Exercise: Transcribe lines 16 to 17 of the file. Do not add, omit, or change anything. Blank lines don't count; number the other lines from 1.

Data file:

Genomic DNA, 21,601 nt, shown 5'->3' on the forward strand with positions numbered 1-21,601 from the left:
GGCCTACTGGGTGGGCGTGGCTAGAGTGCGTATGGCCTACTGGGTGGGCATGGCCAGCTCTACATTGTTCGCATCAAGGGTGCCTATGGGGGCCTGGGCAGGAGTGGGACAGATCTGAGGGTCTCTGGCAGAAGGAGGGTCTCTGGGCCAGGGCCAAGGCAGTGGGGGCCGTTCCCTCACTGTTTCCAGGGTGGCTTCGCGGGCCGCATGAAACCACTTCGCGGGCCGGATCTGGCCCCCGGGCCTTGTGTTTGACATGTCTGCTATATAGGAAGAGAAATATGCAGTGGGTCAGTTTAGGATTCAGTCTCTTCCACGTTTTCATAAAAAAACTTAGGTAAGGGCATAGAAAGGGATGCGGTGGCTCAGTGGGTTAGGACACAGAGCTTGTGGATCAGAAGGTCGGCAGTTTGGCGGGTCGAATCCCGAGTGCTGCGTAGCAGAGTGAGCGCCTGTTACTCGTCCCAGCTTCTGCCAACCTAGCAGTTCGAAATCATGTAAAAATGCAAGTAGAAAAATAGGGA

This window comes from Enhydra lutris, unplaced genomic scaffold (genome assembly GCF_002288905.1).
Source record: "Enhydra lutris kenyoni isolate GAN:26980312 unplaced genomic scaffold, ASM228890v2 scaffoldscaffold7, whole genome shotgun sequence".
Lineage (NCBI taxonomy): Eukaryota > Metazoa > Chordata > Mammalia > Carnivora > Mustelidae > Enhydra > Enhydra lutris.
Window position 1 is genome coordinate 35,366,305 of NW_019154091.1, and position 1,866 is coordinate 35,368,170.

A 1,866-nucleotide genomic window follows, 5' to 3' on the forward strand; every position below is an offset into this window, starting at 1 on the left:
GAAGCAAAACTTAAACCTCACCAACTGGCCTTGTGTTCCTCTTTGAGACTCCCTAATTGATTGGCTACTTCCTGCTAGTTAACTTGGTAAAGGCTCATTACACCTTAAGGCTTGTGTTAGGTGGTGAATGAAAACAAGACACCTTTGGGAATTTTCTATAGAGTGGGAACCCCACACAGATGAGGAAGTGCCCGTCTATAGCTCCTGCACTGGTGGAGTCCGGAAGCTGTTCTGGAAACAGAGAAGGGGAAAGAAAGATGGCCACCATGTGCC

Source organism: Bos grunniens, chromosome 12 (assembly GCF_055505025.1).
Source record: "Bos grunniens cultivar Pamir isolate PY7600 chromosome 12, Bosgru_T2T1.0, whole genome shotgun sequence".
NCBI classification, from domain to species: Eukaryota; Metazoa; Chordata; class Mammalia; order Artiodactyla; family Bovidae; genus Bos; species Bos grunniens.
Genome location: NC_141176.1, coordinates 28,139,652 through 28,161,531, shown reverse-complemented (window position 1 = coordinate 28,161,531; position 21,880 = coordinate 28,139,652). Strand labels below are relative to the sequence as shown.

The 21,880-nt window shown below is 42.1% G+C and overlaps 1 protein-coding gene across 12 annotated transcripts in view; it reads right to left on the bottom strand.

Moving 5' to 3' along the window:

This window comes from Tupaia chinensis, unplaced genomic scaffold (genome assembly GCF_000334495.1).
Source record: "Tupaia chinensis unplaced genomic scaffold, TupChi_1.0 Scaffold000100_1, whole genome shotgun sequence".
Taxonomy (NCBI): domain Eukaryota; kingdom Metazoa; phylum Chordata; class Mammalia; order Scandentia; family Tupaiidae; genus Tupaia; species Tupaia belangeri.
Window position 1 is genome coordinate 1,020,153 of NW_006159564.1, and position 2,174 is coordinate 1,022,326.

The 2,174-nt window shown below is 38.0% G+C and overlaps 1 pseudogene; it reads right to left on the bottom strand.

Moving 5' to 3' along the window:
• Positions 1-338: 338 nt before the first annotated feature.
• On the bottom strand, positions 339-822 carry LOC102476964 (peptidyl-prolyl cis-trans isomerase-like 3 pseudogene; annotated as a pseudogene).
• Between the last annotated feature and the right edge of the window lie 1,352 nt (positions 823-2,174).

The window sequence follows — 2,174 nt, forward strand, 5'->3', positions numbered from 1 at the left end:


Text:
Source record: "Tupaia chinensis unplaced genomic scaffold, TupChi_1.0 Scaffold000100_1, whole genome shotgun sequence".
Taxonomy (NCBI): domain Eukaryota; kingdom Metazoa; phylum Chordata; class Mammalia; order Scandentia; family Tupaiidae; genus Tupaia; species Tupaia belangeri.